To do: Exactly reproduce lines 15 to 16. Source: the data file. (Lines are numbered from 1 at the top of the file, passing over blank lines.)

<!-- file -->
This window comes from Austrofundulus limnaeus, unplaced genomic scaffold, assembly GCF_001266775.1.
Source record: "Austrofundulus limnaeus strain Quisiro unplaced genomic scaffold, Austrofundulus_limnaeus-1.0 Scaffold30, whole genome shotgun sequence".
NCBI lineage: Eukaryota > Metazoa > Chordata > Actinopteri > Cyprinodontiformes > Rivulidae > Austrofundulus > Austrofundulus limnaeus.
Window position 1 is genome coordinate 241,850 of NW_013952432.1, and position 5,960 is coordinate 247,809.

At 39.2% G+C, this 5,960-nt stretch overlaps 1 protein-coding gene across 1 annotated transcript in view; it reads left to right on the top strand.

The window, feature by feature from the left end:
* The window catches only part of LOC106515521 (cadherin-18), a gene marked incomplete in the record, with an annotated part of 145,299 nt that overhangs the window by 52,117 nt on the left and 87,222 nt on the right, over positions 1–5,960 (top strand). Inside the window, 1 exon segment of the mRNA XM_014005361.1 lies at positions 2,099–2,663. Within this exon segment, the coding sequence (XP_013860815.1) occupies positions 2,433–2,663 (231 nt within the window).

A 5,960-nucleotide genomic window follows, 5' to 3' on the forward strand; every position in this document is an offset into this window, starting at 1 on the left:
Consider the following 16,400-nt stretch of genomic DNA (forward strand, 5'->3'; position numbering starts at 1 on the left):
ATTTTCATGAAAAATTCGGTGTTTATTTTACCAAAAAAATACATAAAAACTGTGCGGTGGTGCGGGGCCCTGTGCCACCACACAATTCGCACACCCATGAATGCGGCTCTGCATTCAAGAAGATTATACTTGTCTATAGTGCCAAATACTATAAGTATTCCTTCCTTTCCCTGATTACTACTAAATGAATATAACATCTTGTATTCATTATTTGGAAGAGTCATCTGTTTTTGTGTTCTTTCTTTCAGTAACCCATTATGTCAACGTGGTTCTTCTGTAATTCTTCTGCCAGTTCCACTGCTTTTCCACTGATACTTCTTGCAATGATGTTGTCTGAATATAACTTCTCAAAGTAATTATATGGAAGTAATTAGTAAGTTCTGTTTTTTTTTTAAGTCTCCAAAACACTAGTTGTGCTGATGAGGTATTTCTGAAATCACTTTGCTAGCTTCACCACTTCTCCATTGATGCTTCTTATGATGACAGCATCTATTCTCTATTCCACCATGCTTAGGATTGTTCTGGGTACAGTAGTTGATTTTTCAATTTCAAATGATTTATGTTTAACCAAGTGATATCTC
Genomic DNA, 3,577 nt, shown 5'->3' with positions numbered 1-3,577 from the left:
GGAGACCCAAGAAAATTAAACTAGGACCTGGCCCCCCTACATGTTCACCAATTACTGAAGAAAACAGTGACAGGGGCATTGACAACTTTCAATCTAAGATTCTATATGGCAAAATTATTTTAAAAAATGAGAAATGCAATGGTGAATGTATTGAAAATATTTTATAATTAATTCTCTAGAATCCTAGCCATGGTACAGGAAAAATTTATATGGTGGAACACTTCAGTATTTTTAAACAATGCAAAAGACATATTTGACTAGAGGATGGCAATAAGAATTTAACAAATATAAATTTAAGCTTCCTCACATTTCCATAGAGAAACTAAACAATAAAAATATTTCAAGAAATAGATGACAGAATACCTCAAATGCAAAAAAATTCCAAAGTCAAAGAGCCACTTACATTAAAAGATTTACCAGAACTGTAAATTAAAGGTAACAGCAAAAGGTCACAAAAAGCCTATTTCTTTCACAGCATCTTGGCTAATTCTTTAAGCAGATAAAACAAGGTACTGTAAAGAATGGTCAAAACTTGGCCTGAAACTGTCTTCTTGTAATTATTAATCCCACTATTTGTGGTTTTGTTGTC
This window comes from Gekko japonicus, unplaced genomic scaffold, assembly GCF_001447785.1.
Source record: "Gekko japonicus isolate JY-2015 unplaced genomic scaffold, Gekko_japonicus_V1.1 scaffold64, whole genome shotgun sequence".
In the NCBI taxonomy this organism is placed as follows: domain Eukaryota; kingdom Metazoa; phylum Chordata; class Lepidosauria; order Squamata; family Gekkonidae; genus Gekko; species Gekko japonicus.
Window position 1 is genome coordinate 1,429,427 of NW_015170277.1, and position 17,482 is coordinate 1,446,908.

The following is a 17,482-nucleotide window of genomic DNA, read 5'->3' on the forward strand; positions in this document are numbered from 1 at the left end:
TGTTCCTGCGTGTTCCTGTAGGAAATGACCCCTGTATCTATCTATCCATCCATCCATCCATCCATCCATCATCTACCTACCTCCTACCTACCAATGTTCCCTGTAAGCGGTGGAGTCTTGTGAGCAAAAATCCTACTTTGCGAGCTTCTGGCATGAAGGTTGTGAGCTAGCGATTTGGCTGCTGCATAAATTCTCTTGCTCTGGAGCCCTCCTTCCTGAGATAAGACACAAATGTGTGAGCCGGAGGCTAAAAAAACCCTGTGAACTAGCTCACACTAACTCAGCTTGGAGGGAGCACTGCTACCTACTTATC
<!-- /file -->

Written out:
In the NCBI taxonomy this organism is placed as follows: domain Eukaryota; kingdom Metazoa; phylum Chordata; class Lepidosauria; order Squamata; family Gekkonidae; genus Gekko; species Gekko japonicus.
Window position 1 is genome coordinate 1,429,427 of NW_015170277.1, and position 17,482 is coordinate 1,446,908.